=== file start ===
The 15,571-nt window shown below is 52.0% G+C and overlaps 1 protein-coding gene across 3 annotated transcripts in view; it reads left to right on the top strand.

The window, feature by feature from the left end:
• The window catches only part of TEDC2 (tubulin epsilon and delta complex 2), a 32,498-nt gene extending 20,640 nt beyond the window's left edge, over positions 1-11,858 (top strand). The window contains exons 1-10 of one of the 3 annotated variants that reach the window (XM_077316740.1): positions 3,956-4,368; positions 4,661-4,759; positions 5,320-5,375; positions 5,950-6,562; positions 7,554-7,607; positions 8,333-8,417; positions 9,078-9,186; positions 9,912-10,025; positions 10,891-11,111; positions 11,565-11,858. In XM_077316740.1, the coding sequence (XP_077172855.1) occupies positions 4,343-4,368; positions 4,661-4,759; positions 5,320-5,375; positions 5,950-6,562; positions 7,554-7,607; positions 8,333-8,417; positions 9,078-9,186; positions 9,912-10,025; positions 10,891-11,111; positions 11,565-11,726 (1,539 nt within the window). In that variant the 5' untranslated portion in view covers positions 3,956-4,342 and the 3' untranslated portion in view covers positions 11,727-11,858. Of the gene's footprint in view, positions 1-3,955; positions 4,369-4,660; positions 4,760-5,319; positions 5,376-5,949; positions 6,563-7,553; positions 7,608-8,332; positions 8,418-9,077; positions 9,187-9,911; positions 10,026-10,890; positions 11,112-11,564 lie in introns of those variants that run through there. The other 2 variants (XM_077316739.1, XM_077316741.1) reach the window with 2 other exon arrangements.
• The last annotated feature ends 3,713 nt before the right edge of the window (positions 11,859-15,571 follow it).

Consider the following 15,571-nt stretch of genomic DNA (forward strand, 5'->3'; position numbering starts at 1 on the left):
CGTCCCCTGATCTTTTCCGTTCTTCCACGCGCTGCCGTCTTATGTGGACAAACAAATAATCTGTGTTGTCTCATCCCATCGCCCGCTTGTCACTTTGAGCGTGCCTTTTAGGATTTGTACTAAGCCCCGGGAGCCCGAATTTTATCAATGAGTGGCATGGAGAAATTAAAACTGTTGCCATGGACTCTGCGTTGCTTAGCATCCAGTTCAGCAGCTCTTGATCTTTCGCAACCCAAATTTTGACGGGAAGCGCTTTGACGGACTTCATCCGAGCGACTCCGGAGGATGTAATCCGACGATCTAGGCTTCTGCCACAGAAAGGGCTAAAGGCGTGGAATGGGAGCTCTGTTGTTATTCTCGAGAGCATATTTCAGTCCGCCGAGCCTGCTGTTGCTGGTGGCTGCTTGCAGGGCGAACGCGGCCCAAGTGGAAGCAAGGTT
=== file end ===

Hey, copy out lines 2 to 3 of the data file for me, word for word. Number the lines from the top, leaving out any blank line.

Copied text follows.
The window, feature by feature from the left end:
• The window catches only part of TEDC2 (tubulin epsilon and delta complex 2), a 32,498-nt gene extending 20,640 nt beyond the window's left edge, over positions 1-11,858 (top strand). The window contains exons 1-10 of one of the 3 annotated variants that reach the window (XM_077316740.1): positions 3,956-4,368; positions 4,661-4,759; positions 5,320-5,375; positions 5,950-6,562; positions 7,554-7,607; positions 8,333-8,417; positions 9,078-9,186; positions 9,912-10,025; positions 10,891-11,111; positions 11,565-11,858. In XM_077316740.1, the coding sequence (XP_077172855.1) occupies positions 4,343-4,368; positions 4,661-4,759; positions 5,320-5,375; positions 5,950-6,562; positions 7,554-7,607; positions 8,333-8,417; positions 9,078-9,186; positions 9,912-10,025; positions 10,891-11,111; positions 11,565-11,726 (1,539 nt within the window). In that variant the 5' untranslated portion in view covers positions 3,956-4,342 and the 3' untranslated portion in view covers positions 11,727-11,858. Of the gene's footprint in view, positions 1-3,955; positions 4,369-4,660; positions 4,760-5,319; positions 5,376-5,949; positions 6,563-7,553; positions 7,608-8,332; positions 8,418-9,077; positions 9,187-9,911; positions 10,026-10,890; positions 11,112-11,564 lie in introns of those variants that run through there. The other 2 variants (XM_077316739.1, XM_077316741.1) reach the window with 2 other exon arrangements.